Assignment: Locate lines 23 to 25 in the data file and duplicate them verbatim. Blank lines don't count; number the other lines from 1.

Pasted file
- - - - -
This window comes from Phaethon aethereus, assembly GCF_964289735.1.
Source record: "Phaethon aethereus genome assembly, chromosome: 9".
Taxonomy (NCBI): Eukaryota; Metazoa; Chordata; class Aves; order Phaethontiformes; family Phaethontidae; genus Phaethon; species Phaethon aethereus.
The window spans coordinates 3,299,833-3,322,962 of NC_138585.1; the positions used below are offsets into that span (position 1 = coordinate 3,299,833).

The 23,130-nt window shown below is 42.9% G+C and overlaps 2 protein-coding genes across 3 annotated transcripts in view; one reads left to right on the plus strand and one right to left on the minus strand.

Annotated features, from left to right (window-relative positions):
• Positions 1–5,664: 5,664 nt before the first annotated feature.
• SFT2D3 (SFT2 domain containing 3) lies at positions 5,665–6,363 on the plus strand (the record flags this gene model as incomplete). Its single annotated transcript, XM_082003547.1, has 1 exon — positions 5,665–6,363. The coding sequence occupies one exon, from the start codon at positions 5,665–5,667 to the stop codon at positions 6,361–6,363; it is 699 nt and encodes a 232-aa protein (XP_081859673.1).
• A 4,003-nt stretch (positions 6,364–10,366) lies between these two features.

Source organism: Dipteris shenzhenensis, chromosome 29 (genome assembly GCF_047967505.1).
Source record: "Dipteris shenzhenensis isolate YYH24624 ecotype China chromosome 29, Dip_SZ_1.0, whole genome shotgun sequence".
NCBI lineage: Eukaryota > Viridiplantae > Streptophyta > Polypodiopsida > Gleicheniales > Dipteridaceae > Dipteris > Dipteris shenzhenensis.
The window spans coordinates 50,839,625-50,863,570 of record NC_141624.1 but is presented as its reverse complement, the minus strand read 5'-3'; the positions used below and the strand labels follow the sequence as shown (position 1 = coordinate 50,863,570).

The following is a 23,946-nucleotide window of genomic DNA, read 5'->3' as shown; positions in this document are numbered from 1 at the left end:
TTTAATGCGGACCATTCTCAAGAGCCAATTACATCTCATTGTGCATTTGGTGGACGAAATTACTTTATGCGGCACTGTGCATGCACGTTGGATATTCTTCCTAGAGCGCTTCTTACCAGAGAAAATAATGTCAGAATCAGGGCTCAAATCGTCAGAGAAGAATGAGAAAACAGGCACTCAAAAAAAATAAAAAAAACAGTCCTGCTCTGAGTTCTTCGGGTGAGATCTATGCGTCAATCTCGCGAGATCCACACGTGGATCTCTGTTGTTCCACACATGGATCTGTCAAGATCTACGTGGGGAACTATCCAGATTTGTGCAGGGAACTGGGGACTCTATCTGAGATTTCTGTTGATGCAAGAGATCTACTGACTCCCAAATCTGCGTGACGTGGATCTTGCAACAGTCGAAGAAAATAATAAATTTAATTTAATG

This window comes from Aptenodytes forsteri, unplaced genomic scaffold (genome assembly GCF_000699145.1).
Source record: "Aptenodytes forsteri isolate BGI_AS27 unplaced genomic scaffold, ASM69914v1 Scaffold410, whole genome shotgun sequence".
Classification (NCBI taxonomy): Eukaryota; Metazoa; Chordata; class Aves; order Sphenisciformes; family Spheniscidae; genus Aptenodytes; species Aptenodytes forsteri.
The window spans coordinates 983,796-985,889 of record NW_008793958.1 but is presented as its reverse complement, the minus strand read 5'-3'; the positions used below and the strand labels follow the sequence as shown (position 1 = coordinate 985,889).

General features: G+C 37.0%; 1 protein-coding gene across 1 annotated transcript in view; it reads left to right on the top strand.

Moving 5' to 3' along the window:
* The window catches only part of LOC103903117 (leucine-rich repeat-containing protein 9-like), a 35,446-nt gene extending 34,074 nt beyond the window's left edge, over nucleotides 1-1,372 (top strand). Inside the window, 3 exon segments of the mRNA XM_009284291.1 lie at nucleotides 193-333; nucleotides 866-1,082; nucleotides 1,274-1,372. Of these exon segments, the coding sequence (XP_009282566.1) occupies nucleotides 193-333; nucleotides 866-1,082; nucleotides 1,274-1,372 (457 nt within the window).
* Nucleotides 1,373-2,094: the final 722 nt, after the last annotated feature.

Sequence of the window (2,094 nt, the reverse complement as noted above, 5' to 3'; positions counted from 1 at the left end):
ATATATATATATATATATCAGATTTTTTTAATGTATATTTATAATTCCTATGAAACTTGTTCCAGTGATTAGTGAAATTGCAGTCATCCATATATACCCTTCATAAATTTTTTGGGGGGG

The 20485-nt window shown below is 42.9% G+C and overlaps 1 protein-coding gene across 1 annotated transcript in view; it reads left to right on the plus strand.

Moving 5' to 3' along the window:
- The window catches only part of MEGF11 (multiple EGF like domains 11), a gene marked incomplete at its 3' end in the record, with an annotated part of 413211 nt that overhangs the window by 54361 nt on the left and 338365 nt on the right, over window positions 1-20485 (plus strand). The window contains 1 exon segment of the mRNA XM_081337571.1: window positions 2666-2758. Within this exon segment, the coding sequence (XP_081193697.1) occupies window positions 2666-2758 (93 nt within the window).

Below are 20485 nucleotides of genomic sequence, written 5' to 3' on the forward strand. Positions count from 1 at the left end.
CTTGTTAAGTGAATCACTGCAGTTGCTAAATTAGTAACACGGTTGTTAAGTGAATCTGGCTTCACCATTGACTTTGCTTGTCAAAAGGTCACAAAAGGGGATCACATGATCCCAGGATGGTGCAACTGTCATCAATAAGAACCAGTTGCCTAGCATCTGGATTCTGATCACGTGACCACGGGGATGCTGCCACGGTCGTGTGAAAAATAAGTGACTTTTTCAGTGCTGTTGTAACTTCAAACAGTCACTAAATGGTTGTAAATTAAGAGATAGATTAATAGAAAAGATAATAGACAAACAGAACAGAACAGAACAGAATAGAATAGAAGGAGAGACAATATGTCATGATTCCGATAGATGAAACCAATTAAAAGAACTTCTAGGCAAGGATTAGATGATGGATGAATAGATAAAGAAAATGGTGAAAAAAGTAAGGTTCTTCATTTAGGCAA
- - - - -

* Nucleotides 1,373-2,094: the final 722 nt, after the last annotated feature.

Sequence of the window (2,094 nt, the reverse complement as noted above, 5' to 3'; positions counted from 1 at the left end):
ATATATATATATATATATCAGATTTTTTTAATGTATATTTATAATTCCTATGAAACTTGTTCCAGTGATTAGTGAAATTGCAGTCATCCATATATACCCTTCATAAATTTTTTGGGGGGG